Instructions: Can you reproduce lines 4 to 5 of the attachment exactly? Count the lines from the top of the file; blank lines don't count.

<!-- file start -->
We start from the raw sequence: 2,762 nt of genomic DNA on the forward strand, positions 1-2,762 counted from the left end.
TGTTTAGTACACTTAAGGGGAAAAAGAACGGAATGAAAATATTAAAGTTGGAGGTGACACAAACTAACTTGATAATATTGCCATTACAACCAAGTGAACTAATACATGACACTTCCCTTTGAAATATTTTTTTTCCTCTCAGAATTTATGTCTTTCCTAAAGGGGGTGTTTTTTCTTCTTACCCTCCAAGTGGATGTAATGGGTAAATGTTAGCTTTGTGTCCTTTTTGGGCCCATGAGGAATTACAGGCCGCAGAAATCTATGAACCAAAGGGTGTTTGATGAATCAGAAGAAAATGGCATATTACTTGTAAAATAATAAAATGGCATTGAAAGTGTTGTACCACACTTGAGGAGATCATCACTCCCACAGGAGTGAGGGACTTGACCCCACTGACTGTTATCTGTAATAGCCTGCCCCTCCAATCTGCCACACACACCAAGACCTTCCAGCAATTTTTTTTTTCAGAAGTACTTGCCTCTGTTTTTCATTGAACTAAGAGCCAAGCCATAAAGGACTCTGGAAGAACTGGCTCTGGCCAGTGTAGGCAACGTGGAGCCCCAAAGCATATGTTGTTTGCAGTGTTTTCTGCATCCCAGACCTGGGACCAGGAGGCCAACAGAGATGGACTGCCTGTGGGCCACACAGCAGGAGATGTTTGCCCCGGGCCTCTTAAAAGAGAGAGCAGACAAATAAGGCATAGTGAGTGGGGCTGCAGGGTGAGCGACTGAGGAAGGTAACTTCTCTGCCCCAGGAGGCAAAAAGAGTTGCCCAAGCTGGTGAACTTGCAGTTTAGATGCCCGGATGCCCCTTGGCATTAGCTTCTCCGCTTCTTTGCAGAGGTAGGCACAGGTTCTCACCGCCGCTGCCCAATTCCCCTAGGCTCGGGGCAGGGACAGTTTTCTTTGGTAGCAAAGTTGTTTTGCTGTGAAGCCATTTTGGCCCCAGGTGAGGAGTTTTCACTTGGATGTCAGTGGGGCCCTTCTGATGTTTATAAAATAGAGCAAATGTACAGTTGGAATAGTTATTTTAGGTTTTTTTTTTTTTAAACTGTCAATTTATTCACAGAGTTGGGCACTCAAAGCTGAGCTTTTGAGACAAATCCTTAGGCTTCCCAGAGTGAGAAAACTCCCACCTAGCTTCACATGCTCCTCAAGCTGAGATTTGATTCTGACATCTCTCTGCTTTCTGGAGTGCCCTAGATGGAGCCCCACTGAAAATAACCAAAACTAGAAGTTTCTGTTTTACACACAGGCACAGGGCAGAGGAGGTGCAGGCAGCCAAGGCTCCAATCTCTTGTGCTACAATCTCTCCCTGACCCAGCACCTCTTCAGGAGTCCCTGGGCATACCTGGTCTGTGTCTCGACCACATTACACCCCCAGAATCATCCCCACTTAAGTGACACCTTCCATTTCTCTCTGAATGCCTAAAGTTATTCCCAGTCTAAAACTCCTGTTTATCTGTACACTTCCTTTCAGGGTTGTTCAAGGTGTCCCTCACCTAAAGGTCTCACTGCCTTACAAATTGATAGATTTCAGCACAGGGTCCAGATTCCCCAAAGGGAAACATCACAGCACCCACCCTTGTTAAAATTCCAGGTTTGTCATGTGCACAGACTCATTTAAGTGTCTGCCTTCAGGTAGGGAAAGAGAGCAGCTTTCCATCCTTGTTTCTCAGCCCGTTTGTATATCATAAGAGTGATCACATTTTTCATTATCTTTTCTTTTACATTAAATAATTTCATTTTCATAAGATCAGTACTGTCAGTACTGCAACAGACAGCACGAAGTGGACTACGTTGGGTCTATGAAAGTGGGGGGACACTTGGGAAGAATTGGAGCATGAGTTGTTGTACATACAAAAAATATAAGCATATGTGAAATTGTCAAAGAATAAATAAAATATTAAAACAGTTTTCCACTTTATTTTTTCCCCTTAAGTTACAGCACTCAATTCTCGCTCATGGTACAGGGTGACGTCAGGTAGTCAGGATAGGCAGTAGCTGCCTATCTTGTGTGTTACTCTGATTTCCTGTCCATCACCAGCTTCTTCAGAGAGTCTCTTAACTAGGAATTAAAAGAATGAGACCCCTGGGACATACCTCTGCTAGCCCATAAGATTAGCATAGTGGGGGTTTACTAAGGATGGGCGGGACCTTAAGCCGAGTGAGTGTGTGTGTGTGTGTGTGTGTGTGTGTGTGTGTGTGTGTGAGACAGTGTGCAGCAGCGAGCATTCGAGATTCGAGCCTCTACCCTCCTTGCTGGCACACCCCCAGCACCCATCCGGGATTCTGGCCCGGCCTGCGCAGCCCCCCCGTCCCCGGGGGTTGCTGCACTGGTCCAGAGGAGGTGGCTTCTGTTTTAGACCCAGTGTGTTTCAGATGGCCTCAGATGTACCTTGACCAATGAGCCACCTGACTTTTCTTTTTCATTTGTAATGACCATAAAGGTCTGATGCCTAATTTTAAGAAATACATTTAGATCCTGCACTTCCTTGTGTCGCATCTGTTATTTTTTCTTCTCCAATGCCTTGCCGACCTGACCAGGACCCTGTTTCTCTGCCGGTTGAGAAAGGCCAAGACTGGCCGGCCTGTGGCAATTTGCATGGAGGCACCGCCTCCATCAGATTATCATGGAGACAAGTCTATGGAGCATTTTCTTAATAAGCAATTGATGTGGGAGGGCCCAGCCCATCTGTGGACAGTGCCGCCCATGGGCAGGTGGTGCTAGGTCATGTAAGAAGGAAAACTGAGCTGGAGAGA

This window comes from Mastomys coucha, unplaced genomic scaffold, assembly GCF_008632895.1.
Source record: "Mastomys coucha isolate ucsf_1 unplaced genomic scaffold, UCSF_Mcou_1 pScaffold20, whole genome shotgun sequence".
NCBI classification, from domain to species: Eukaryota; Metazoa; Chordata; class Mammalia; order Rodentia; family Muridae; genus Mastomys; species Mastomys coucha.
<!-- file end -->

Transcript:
Source record: "Mastomys coucha isolate ucsf_1 unplaced genomic scaffold, UCSF_Mcou_1 pScaffold20, whole genome shotgun sequence".
NCBI classification, from domain to species: Eukaryota; Metazoa; Chordata; class Mammalia; order Rodentia; family Muridae; genus Mastomys; species Mastomys coucha.